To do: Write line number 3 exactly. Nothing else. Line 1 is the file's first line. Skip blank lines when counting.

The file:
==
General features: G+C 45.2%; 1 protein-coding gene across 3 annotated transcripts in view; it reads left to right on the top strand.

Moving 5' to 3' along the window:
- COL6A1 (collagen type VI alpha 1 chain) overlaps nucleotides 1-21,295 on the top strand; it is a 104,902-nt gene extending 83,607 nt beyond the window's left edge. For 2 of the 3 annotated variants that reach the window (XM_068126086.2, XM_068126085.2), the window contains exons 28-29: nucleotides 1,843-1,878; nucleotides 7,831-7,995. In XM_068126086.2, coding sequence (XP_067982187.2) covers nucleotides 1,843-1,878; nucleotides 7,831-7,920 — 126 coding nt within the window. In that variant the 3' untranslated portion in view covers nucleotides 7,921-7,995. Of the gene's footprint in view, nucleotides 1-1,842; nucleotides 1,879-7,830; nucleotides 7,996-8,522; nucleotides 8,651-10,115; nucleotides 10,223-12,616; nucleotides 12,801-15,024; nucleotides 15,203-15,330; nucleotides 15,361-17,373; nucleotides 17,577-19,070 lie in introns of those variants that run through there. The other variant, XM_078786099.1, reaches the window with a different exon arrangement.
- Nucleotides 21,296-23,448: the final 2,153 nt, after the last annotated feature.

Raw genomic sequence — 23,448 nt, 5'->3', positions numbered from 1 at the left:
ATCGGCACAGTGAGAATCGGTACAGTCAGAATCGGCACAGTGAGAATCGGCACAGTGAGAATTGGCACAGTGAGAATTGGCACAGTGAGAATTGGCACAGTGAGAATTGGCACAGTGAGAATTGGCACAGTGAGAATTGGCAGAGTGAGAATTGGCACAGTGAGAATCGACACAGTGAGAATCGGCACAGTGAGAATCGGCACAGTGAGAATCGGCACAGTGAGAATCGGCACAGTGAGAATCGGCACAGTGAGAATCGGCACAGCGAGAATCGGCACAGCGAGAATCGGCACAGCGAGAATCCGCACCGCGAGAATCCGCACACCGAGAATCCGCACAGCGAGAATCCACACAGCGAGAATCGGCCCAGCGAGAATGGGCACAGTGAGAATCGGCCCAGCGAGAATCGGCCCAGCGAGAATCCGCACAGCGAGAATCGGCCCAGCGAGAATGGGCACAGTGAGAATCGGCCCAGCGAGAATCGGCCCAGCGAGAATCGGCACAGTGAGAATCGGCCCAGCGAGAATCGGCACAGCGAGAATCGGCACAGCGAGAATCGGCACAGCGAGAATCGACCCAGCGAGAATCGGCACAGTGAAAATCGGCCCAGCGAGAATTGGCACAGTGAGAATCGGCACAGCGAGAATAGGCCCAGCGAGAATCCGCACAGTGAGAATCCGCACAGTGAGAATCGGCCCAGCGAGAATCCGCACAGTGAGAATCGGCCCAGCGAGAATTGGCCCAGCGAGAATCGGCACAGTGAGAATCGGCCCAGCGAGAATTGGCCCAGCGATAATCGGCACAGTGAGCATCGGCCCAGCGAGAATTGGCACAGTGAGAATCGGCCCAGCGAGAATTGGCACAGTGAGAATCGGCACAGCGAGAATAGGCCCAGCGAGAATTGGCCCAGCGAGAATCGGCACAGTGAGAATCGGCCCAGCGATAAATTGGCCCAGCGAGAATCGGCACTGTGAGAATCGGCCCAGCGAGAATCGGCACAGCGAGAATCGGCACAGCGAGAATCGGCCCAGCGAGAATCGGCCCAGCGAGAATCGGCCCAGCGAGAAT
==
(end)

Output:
- COL6A1 (collagen type VI alpha 1 chain) overlaps nucleotides 1-21,295 on the top strand; it is a 104,902-nt gene extending 83,607 nt beyond the window's left edge. For 2 of the 3 annotated variants that reach the window (XM_068126086.2, XM_068126085.2), the window contains exons 28-29: nucleotides 1,843-1,878; nucleotides 7,831-7,995. In XM_068126086.2, coding sequence (XP_067982187.2) covers nucleotides 1,843-1,878; nucleotides 7,831-7,920 — 126 coding nt within the window. In that variant the 3' untranslated portion in view covers nucleotides 7,921-7,995. Of the gene's footprint in view, nucleotides 1-1,842; nucleotides 1,879-7,830; nucleotides 7,996-8,522; nucleotides 8,651-10,115; nucleotides 10,223-12,616; nucleotides 12,801-15,024; nucleotides 15,203-15,330; nucleotides 15,361-17,373; nucleotides 17,577-19,070 lie in introns of those variants that run through there. The other variant, XM_078786099.1, reaches the window with a different exon arrangement.